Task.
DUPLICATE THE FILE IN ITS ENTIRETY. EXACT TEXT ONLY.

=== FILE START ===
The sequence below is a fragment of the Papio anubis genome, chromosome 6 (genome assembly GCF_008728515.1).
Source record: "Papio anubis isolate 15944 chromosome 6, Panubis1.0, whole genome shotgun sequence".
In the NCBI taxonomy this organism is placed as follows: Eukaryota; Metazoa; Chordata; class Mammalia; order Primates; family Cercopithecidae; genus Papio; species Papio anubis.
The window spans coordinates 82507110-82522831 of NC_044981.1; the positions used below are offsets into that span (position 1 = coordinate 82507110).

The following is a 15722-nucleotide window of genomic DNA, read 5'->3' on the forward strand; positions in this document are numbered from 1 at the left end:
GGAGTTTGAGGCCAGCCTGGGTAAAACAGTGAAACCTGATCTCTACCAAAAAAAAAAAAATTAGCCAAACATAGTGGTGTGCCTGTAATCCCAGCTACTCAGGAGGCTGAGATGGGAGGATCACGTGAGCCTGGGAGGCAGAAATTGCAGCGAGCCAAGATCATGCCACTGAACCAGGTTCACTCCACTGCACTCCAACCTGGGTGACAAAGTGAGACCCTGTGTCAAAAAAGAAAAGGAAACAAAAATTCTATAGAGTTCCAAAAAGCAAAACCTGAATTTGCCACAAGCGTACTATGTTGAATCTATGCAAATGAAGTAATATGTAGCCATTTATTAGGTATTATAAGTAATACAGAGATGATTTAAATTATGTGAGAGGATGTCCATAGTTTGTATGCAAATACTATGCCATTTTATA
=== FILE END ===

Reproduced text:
The sequence below is a fragment of the Papio anubis genome, chromosome 6 (genome assembly GCF_008728515.1).
Source record: "Papio anubis isolate 15944 chromosome 6, Panubis1.0, whole genome shotgun sequence".
In the NCBI taxonomy this organism is placed as follows: Eukaryota; Metazoa; Chordata; class Mammalia; order Primates; family Cercopithecidae; genus Papio; species Papio anubis.
The window spans coordinates 82507110-82522831 of NC_044981.1; the positions used below are offsets into that span (position 1 = coordinate 82507110).

The following is a 15722-nucleotide window of genomic DNA, read 5'->3' on the forward strand; positions in this document are numbered from 1 at the left end:
GGAGTTTGAGGCCAGCCTGGGTAAAACAGTGAAACCTGATCTCTACCAAAAAAAAAAAAATTAGCCAAACATAGTGGTGTGCCTGTAATCCCAGCTACTCAGGAGGCTGAGATGGGAGGATCACGTGAGCCTGGGAGGCAGAAATTGCAGCGAGCCAAGATCATGCCACTGAACCAGGTTCACTCCACTGCACTCCAACCTGGGTGACAAAGTGAGACCCTGTGTCAAAAAAGAAAAGGAAACAAAAATTCTATAGAGTTCCAAAAAGCAAAACCTGAATTTGCCACAAGCGTACTATGTTGAATCTATGCAAATGAAGTAATATGTAGCCATTTATTAGGTATTATAAGTAATACAGAGATGATTTAAATTATGTGAGAGGATGTCCATAGTTTGTATGCAAATACTATGCCATTTTATA